On Tuesday, even as its new chief executive acknowledged the growing possibility of bankruptcy, the ailing carmaker announced an incentive plan that, in part, will cover car payments for customers who lose their jobs.
The program, which GM is calling "Total Confidence," is designed to lure American back into the showroom.
"Consumers right now are looking for corporations to be sympathetic with what they're going through," said Jeff Goodby, co-chairman of Goodby, Silverstein and Partners, an ad agency that promoted a similar program by Hyundai Motor Co.
The White House has given General Motors 60 days, and Chrysler 30 days, to work out their structural problems before the federal government yanks financial support. The clock is ticking, but even if negotiations with entrenched bondholders and the United Auto Workers union are successful, one problem rises above all others.
No matter how sharp the budgetary knives the carmakers wield, GM and Chrysler - and the $17.4 billion in taxpayer cash they've borrowed - are sunk if they don't start selling more vehicles, and fast.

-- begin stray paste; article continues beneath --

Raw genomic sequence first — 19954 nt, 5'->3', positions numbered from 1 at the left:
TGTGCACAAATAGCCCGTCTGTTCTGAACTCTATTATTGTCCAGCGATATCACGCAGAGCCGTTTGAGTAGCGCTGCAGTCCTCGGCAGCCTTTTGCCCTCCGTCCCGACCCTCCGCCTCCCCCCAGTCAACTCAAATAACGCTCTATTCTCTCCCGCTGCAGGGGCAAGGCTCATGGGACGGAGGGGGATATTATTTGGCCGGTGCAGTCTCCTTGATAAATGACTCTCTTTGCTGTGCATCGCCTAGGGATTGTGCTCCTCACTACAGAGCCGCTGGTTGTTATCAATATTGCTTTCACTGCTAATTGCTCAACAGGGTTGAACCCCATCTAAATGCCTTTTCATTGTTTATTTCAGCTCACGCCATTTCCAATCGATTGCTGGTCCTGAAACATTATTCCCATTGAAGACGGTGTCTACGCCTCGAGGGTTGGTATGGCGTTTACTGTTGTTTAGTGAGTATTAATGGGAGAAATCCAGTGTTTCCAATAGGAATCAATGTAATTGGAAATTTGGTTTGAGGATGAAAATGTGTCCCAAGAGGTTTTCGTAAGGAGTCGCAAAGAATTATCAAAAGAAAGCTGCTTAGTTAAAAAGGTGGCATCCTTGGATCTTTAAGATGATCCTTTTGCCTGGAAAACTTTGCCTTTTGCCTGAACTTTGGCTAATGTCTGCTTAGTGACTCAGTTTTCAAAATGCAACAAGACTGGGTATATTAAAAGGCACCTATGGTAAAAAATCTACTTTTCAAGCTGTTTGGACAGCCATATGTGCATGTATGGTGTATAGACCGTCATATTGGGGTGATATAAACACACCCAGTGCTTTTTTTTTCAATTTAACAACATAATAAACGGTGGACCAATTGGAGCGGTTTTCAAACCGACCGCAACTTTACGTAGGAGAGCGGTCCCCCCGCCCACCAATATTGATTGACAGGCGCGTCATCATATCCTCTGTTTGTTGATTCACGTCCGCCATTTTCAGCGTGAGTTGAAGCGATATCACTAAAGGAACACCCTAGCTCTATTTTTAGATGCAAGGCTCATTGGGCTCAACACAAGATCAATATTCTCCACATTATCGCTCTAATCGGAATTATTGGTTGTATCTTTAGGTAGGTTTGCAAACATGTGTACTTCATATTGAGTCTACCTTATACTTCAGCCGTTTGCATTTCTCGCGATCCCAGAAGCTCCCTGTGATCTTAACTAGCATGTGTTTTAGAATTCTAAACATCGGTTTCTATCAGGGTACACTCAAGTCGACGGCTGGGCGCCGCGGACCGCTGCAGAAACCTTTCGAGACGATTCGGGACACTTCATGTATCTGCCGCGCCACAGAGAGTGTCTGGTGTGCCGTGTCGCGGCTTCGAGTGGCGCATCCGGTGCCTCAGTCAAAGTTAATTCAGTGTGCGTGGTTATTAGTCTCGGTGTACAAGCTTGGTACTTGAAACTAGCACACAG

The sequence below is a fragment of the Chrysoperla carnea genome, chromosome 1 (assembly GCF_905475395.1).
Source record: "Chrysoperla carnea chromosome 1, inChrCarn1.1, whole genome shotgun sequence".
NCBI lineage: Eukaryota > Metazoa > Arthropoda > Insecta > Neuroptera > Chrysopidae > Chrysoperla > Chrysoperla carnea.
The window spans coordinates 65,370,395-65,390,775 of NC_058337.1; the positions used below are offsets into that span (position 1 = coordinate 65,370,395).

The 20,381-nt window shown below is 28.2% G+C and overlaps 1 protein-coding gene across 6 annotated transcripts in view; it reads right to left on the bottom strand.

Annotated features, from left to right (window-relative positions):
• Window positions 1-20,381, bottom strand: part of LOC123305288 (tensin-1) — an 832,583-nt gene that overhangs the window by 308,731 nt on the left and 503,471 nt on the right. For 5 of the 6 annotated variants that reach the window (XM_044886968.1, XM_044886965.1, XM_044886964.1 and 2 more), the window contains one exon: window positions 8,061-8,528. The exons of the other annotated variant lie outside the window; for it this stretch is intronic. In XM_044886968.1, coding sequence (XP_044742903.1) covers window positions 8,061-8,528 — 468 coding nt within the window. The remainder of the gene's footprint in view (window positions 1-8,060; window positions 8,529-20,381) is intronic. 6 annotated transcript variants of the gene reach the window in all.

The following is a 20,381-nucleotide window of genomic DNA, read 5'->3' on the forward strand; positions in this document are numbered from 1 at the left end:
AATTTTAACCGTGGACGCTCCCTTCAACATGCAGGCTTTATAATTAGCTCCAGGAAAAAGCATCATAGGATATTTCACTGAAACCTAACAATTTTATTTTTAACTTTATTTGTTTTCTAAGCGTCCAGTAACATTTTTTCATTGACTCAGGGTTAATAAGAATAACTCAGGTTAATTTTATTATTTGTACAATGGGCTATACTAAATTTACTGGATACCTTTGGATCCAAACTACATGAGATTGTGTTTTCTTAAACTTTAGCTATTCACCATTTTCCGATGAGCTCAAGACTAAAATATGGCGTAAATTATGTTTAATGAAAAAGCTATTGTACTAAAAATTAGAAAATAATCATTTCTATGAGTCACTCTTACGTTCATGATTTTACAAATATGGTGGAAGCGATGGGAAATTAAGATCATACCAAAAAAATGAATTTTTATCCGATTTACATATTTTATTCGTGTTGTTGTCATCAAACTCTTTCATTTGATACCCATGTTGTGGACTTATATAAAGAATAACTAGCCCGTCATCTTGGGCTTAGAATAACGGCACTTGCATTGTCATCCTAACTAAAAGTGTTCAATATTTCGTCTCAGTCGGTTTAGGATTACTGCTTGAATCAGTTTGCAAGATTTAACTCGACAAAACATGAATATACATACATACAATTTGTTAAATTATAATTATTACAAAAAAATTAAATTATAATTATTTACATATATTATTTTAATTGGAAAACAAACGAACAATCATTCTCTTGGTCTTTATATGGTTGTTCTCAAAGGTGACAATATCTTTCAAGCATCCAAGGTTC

There's no time now to change the cars GM and Chrysler deliver to dealership lots, but they can change how they're selling themselves to the car-buying public.
Launched in January, Hyundai's Assurance program allowed laid-off customers to return their new cars, giving confidence to otherwise nervous consumers. The Korean carmaker's U.S. sales declined 14 percent last year, but with the incentive in place, they have risen 5 percent through February.
Good through April 30, GM's Total Confidence program will make as many as nine car payments of up to $500 for car buyers who are laid off within two years. It will also cover any underwater portion on a financed vehicle that is later traded in for another GM vehicle.
The plan was similar to one introduced Tuesday by Ford Motor Co. that will cover up to 12 months of payments, up to $700 apiece, in the event of unemployment.